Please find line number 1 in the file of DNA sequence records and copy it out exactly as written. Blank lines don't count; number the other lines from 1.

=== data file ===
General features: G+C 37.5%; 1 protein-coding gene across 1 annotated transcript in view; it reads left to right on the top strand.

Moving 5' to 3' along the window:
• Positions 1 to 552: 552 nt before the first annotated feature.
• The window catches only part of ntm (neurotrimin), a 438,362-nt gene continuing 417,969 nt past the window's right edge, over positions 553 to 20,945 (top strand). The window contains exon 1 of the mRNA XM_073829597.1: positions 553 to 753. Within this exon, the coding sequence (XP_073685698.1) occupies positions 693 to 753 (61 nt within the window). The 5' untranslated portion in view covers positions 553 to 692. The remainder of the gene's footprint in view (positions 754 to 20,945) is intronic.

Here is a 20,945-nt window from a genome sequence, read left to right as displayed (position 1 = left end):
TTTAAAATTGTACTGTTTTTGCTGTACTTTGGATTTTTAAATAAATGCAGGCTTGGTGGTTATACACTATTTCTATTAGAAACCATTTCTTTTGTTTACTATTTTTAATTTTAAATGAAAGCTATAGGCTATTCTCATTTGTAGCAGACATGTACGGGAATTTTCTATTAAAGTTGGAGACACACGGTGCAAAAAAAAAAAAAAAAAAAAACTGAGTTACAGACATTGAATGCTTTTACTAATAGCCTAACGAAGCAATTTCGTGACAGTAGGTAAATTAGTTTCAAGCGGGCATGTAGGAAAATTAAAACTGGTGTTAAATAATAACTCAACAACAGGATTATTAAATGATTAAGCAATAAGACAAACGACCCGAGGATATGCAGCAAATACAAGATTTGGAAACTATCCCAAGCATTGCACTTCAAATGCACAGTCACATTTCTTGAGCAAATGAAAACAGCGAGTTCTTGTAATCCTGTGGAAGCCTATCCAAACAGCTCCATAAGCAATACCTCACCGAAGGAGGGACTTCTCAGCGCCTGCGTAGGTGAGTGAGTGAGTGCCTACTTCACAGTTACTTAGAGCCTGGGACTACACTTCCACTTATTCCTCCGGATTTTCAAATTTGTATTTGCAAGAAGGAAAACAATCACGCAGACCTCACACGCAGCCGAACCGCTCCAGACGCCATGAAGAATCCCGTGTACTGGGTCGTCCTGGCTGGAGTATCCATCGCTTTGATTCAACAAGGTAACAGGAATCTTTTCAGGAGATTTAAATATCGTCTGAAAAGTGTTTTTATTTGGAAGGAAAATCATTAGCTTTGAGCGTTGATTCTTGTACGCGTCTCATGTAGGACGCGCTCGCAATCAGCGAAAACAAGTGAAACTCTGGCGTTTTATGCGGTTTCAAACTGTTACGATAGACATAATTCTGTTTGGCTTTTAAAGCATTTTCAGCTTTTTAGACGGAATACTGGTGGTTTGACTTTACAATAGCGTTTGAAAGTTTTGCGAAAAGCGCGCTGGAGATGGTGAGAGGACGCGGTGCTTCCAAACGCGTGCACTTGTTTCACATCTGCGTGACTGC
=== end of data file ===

General features: G+C 37.5%; 1 protein-coding gene across 1 annotated transcript in view; it reads left to right on the top strand.